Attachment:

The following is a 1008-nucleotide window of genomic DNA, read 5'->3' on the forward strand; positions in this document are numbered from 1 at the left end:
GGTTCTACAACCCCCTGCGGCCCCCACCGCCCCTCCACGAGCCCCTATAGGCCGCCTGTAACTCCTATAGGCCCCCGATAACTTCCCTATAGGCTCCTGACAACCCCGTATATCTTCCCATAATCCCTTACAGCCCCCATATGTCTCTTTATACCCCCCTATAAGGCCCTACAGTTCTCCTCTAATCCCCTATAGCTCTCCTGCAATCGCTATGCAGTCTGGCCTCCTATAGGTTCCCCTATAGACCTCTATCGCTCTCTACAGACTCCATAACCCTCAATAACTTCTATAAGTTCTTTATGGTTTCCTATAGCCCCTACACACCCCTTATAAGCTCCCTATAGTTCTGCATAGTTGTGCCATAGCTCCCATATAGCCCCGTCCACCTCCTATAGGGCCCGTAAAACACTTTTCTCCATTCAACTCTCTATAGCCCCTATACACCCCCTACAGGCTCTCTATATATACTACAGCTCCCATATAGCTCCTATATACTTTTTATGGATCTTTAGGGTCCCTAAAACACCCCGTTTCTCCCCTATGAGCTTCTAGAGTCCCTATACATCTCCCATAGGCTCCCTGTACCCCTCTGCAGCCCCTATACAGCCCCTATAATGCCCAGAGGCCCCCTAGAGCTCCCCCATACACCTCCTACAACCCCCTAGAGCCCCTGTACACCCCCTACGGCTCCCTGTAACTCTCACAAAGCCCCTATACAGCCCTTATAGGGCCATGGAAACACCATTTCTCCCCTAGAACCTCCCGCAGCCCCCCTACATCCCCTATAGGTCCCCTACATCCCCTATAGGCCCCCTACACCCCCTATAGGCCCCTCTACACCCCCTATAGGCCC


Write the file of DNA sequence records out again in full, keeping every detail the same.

The following is a 1008-nucleotide window of genomic DNA, read 5'->3' on the forward strand; positions in this document are numbered from 1 at the left end:
GGTTCTACAACCCCCTGCGGCCCCCACCGCCCCTCCACGAGCCCCTATAGGCCGCCTGTAACTCCTATAGGCCCCCGATAACTTCCCTATAGGCTCCTGACAACCCCGTATATCTTCCCATAATCCCTTACAGCCCCCATATGTCTCTTTATACCCCCCTATAAGGCCCTACAGTTCTCCTCTAATCCCCTATAGCTCTCCTGCAATCGCTATGCAGTCTGGCCTCCTATAGGTTCCCCTATAGACCTCTATCGCTCTCTACAGACTCCATAACCCTCAATAACTTCTATAAGTTCTTTATGGTTTCCTATAGCCCCTACACACCCCTTATAAGCTCCCTATAGTTCTGCATAGTTGTGCCATAGCTCCCATATAGCCCCGTCCACCTCCTATAGGGCCCGTAAAACACTTTTCTCCATTCAACTCTCTATAGCCCCTATACACCCCCTACAGGCTCTCTATATATACTACAGCTCCCATATAGCTCCTATATACTTTTTATGGATCTTTAGGGTCCCTAAAACACCCCGTTTCTCCCCTATGAGCTTCTAGAGTCCCTATACATCTCCCATAGGCTCCCTGTACCCCTCTGCAGCCCCTATACAGCCCCTATAATGCCCAGAGGCCCCCTAGAGCTCCCCCATACACCTCCTACAACCCCCTAGAGCCCCTGTACACCCCCTACGGCTCCCTGTAACTCTCACAAAGCCCCTATACAGCCCTTATAGGGCCATGGAAACACCATTTCTCCCCTAGAACCTCCCGCAGCCCCCCTACATCCCCTATAGGTCCCCTACATCCCCTATAGGCCCCCTACACCCCCTATAGGCCCCTCTACACCCCCTATAGGCCC